The Most Common Money Scams in South Africa |

Depositing/withdrawing R100 notes from ATM


In South Africa, the Financial Intelligence Centre (FIC) deals with financial crimes like scams and money laundering. Each year, they release a report on the most common money scams in the country.


Knowledge and awareness are your best defenses against these crimes, so here are the latest scams to watch out for.


Online gaming scams


People playing online games sometimes purchase virtual game items in order to become better at that game. Criminals pose as players and set up fake virtual marketplaces where they claim to sell sought-after game items, but don't.


Be aware: Authorities in South Africa likely won't investigate a case of this nature, as our legislation currently only covers tangible, real-world items.


Inheritance scams


This is an old scam but it continues to plague South Africans. Victims receive a message via email or SMS telling them they've inherited a large sum of money from an unknown person. Criminals pose as official-looking attorneys, tax agents, and even government officials, asking for fees to be paid and personal information be handed over to start the inheritance process.


Be aware: A stranger will never leave you a sum of money.


Courier scams


A criminal posing as someone else online will develop a relationship with the victim through social media groups or dating sites. The criminal then supposedly sends the victim a gift from overseas. A fake courier company calls the victim and tells them they must pay a release fee to get the package, after which they send fake SARS documents demanding more money be paid before the package is released.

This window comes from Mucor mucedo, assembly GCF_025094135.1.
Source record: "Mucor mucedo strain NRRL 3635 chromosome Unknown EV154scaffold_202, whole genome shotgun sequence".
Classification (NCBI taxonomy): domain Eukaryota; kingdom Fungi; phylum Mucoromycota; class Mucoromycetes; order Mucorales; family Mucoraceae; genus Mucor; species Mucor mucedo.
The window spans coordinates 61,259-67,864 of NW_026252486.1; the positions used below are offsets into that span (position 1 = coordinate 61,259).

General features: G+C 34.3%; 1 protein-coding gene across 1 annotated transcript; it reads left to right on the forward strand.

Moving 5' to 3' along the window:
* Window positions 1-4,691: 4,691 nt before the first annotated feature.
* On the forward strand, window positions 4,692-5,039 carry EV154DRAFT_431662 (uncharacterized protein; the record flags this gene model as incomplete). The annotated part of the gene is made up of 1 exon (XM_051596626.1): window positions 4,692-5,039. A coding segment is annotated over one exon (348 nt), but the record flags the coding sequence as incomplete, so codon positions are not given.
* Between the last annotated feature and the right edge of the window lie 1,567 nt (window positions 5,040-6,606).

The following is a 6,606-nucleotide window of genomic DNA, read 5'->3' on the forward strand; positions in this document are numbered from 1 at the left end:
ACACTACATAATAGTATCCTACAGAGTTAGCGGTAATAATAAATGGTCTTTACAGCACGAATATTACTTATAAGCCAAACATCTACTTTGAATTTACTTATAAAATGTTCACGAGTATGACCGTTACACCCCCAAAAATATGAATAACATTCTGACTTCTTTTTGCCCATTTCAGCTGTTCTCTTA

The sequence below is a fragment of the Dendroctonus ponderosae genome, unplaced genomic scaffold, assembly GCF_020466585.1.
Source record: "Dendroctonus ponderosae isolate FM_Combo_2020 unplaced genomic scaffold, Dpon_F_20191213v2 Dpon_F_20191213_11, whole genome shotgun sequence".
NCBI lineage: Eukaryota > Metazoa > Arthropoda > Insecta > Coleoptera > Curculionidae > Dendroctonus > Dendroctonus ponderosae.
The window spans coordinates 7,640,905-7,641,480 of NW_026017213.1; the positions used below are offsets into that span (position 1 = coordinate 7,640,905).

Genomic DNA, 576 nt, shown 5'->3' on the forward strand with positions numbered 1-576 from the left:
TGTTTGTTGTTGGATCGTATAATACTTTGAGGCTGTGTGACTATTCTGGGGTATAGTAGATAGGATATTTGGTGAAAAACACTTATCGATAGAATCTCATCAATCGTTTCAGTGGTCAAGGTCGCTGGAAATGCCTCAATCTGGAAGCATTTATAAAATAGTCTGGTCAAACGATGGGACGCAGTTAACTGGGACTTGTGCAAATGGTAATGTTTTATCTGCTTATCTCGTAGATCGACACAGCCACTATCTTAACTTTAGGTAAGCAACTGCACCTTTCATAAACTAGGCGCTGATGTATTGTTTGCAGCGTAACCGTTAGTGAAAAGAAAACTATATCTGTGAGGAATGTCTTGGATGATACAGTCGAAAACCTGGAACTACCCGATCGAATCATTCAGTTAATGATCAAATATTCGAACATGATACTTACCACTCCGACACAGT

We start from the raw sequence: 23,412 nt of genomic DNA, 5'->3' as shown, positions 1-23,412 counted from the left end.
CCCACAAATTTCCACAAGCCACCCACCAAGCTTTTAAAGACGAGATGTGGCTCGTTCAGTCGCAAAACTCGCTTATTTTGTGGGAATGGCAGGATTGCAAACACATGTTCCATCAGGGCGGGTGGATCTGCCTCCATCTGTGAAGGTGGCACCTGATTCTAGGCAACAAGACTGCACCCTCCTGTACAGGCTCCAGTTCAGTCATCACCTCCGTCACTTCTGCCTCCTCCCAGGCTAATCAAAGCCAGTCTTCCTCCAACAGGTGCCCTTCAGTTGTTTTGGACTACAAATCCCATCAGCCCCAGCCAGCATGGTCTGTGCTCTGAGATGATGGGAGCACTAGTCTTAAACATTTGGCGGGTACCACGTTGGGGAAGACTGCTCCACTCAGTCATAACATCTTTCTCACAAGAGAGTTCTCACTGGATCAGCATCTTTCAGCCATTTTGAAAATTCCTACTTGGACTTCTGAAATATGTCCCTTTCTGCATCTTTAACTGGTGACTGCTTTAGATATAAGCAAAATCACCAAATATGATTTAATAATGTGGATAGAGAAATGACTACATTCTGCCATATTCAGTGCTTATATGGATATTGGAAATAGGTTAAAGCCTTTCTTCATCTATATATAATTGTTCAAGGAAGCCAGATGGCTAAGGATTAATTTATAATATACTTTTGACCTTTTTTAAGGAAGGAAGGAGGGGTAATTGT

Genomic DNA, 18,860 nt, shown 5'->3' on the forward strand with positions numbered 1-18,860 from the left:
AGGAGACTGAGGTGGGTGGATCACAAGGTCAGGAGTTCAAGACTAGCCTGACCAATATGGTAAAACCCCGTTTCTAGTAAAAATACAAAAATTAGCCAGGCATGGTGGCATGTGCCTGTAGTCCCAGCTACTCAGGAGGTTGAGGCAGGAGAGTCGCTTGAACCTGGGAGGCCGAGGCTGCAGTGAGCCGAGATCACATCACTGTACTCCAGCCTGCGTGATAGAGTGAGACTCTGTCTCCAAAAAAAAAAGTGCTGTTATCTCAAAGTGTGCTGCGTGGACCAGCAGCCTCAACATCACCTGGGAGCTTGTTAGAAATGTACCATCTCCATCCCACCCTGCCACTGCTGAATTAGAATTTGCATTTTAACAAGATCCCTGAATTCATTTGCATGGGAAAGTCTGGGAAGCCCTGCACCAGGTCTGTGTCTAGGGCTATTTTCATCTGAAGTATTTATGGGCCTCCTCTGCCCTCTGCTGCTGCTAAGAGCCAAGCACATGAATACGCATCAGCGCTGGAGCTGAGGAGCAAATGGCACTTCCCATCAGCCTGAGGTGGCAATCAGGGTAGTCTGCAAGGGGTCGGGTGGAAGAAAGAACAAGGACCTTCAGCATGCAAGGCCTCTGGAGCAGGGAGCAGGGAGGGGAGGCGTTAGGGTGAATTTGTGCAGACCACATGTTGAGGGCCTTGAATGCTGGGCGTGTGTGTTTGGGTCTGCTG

Be aware: While you can certainly find love online, never share your personal details with someone whom you have never met or don't know very well.


Foreign exchange scams


Criminals will go to great lengths to scam people, as seen in some foreign exchange scams. Training seminars are held and speakers are presented as being extremely wealthy, having made their money from foreign exchange investments. Unfortunately, the promise of a quick buck is too good to be true. Some victims may spend their money on fake programmes that promise to optimise profits. Some even lose all of their money, occasionally within a matter of days.


Be aware: Trading foreign currency requires deep economic knowledge and carries a high financial risk. If you do participate, ensure you fully understand what you're doing, use a reputable financial services provider, and never invest more than you can afford to lose.


Fake job scams


Fake job scams have been around for years, but the latest ones target people who have fairly high qualifications. Scammers advertise jobs overseas and go to great lengths to create the illusion of a legitimate job, like conducting Skype interviews with the victim. Once the victim 'gets' the job, they are told they are financially responsible for the costs of background checks, credit score checks, and their visa. In the most extreme circumstances, the victim can arrive in a foreign country without a legitimate visa and be treated by the authorities as an illegal immigrant.


Be aware: Do thorough research on the company advertising the job.


These scams are often grounded in convincing the victim that they can make a lot of money quickly and easily. Remember, if it was that easy to make money, everyone would do it. Rather than falling victim to a scam, consider taking out a personal loan through if you need a cash injection.


Sources: FIC


Prices quoted are correct at the time of publishing this article. The information in this article is provided for informational purposes only and should not be construed as financial, legal, or medical advice.

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